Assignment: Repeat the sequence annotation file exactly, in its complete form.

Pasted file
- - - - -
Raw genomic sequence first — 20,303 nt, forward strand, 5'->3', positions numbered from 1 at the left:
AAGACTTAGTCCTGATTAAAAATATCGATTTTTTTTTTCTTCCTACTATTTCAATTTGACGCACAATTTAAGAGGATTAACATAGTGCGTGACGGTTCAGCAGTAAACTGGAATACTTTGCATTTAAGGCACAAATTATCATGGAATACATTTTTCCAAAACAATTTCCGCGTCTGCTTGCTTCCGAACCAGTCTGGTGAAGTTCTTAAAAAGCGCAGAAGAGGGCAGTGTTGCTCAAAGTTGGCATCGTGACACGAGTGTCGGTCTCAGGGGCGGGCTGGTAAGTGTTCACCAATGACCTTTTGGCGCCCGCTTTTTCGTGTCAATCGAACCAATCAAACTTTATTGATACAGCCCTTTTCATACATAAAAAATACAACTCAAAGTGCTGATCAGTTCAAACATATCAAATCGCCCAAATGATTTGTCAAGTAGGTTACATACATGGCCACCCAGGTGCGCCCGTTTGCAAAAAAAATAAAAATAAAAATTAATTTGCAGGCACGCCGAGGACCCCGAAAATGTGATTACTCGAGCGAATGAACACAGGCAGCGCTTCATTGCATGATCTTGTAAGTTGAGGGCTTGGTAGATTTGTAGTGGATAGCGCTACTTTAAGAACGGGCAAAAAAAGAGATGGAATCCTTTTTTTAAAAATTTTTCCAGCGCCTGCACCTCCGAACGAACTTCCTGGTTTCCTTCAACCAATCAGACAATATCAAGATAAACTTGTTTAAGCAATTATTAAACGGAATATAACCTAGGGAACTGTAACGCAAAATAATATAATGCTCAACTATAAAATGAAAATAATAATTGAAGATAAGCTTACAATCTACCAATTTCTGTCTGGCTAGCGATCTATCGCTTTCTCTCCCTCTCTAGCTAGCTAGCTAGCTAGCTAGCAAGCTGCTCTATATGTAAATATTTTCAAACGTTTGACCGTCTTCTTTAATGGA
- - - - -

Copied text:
Raw genomic sequence first — 20,303 nt, forward strand, 5'->3', positions numbered from 1 at the left:
AAGACTTAGTCCTGATTAAAAATATCGATTTTTTTTTTCTTCCTACTATTTCAATTTGACGCACAATTTAAGAGGATTAACATAGTGCGTGACGGTTCAGCAGTAAACTGGAATACTTTGCATTTAAGGCACAAATTATCATGGAATACATTTTTCCAAAACAATTTCCGCGTCTGCTTGCTTCCGAACCAGTCTGGTGAAGTTCTTAAAAAGCGCAGAAGAGGGCAGTGTTGCTCAAAGTTGGCATCGTGACACGAGTGTCGGTCTCAGGGGCGGGCTGGTAAGTGTTCACCAATGACCTTTTGGCGCCCGCTTTTTCGTGTCAATCGAACCAATCAAACTTTATTGATACAGCCCTTTTCATACATAAAAAATACAACTCAAAGTGCTGATCAGTTCAAACATATCAAATCGCCCAAATGATTTGTCAAGTAGGTTACATACATGGCCACCCAGGTGCGCCCGTTTGCAAAAAAAATAAAAATAAAAATTAATTTGCAGGCACGCCGAGGACCCCGAAAATGTGATTACTCGAGCGAATGAACACAGGCAGCGCTTCATTGCATGATCTTGTAAGTTGAGGGCTTGGTAGATTTGTAGTGGATAGCGCTACTTTAAGAACGGGCAAAAAAAGAGATGGAATCCTTTTTTTAAAAATTTTTCCAGCGCCTGCACCTCCGAACGAACTTCCTGGTTTCCTTCAACCAATCAGACAATATCAAGATAAACTTGTTTAAGCAATTATTAAACGGAATATAACCTAGGGAACTGTAACGCAAAATAATATAATGCTCAACTATAAAATGAAAATAATAATTGAAGATAAGCTTACAATCTACCAATTTCTGTCTGGCTAGCGATCTATCGCTTTCTCTCCCTCTCTAGCTAGCTAGCTAGCTAGCTAGCAAGCTGCTCTATATGTAAATATTTTCAAACGTTTGACCGTCTTCTTTAATGGA